E-mini S&P 500 Futures (December): Settled at 3339.25, down 28.50 on Friday and up 52 on the week
E-mini Nasdaq-100 Futures (December): Settled at 11,233.25, down 341.50 on Friday and up 96.75 on the week
U.S. benchmarks are digging out of Friday’s weakness.
In a tale of 3 indexes, the S&P 500 has recouped the losses from Thursday’s settlement and President Trump’s midnight announcement of contracting Covid-19. The Russell 2000 is at the highest level since mid-September and the Nasdaq-100 remains about 2% below Thursday’s surge.
The tech behemoths all finished poorly on Friday; Apple -3.23%, Amazon -2.99%, Microsoft -2.95%, Facebook -2.51% and Alphabet -2.17%. Overall, the Nasdaq-100 lost 3% on Friday; semiconductors and software were also all sharply lower. Healthcare lost -0.91%. However, the sectors that have underperformed all year, banks, energies, industrials, and utilities, all had strong sessions. In fact, since the start of the fourth quarter on Thursday, the Russell 2000 small caps index is up 3.12%. Since the historic tech rally from the pandemic March low, many have called for a sector rotation only to find such dissipate as quick as its starts. With a new quarter upon us and potential rebalancing in the mix, we don’t believe this either to be the onset of a regime shift. However, we do expect a continued choppy trade as we head into the election, now less than a month away.
The firm start to the week is attributed to an upbeat prognosis of President Trump. Regardless of your political affiliation or personal feelings of the President, he is still the leader of this country. Markets hate uncertainty and if he is incapacitated due to Covid-19, it only increases uncertainty; on Friday, markets acted accordingly. Traders must keep a pulse on the developments of the President and his staff with the election nearing. Additionally, to the potential of new restrictions due to outbreaks across the country and globally.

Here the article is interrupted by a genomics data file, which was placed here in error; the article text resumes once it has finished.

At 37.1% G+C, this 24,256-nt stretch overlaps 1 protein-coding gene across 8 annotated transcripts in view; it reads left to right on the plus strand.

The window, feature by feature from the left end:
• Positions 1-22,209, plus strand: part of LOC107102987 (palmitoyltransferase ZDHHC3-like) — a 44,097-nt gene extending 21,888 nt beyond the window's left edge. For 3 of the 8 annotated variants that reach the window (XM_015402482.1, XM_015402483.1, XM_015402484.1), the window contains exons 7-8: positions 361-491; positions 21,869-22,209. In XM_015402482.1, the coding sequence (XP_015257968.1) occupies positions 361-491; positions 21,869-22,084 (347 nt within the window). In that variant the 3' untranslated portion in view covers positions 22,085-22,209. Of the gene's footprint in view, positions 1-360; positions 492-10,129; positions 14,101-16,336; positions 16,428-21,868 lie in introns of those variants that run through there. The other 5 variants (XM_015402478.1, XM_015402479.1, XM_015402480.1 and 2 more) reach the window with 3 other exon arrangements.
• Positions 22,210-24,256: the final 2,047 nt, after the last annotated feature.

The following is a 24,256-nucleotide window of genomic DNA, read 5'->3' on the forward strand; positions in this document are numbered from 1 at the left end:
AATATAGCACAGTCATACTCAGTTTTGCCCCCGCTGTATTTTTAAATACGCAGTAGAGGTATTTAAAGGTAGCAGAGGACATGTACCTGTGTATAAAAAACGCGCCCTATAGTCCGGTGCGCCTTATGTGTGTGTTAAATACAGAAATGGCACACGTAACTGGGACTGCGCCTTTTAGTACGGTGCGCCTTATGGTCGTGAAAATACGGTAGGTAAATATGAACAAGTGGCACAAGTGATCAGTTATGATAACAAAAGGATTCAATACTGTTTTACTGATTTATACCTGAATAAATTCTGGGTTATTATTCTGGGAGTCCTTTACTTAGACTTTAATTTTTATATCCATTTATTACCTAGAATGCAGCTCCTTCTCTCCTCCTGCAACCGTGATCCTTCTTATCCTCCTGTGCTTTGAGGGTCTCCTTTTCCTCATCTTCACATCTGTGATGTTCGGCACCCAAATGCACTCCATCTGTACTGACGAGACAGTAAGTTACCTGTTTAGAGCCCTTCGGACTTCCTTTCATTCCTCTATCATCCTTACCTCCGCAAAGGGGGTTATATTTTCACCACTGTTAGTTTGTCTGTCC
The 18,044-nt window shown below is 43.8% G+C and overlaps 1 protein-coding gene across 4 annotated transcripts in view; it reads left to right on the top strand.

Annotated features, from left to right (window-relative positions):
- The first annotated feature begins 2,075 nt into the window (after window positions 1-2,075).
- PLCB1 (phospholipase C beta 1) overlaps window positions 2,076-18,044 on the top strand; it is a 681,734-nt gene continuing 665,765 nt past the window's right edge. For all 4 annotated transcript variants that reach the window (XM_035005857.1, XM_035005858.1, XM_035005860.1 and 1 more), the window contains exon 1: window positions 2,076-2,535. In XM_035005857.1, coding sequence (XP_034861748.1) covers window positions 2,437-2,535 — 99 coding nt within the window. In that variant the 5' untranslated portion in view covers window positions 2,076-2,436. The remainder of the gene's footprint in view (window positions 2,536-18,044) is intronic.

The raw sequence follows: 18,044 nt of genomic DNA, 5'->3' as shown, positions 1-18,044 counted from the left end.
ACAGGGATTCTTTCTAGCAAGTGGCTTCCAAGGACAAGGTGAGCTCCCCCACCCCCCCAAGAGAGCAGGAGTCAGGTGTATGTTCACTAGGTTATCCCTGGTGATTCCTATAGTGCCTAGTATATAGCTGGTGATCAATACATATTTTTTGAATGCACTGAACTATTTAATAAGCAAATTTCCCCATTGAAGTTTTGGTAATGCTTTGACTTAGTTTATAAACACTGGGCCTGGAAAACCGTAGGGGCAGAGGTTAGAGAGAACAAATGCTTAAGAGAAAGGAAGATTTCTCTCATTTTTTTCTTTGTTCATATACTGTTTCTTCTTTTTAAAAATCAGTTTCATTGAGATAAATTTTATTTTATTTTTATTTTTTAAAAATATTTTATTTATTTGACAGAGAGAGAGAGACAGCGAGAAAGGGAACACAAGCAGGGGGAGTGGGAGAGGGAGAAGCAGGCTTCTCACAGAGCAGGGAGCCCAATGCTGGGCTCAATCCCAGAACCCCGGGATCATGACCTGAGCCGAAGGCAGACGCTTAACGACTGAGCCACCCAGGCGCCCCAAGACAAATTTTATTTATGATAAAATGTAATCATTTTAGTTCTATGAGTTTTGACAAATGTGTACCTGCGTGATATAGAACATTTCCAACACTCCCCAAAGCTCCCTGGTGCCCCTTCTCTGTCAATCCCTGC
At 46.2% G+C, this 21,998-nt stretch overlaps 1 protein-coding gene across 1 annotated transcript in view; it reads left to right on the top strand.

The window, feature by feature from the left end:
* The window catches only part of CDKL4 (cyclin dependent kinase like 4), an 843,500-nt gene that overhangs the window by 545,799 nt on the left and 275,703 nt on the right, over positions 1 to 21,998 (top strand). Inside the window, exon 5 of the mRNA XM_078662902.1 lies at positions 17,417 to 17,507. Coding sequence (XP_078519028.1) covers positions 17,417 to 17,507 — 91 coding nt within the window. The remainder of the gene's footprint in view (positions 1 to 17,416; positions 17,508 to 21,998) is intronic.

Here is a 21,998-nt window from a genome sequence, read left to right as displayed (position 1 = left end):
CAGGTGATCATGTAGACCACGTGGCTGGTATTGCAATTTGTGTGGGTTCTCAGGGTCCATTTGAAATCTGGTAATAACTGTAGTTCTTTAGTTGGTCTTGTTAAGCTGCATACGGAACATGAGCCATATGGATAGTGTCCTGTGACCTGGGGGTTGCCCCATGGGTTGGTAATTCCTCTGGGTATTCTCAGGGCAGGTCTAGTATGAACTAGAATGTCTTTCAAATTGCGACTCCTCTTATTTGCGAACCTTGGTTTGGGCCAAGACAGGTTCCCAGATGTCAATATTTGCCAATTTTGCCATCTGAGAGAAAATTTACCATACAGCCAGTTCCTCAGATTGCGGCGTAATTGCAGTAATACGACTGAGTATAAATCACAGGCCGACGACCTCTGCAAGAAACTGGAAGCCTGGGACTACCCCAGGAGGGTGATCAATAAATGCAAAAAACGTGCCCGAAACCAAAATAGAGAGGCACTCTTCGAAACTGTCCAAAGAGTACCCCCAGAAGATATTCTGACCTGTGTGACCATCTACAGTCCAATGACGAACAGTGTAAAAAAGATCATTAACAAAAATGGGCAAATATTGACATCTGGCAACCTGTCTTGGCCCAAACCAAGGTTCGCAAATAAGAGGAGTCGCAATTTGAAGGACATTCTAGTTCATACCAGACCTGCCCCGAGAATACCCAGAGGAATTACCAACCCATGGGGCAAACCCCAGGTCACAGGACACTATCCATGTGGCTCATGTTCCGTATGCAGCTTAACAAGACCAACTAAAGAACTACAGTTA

Nonfarm Payrolls on Friday certainly weren’t bad. Was it clearly better than lofty expectations? No. One cannot ignore steady job growth in September and an upward revision for August. Manufacturing jobs were added at a pace nearly double expectations, the unemployment rate fell to a pandemic low 7.9%. Although Average Hourly Earnings growth was a tenth below MoM and YoY expectations, the annualized read increased in September for the third month in a row and has steadily risen to well above pre-pandemic levels.
On today’s economic calendar, final September Services data in Europe improved slightly from a big miss. We look to final September Services PMI from the U.S. at 8:45 a.m. CT and the more closely watched ISM Nonmanufacturing read at 9:00 a.m. CT. Richmond Fed President Thomas Barkin speaks at 9:00 a.m. CT, Chicago Fed President Charles Evans follows at 9:45 a.m. CT and Atlanta Fed President Raphael Bostic is at 2:15 p.m. CT. All of them are 2021 voters.
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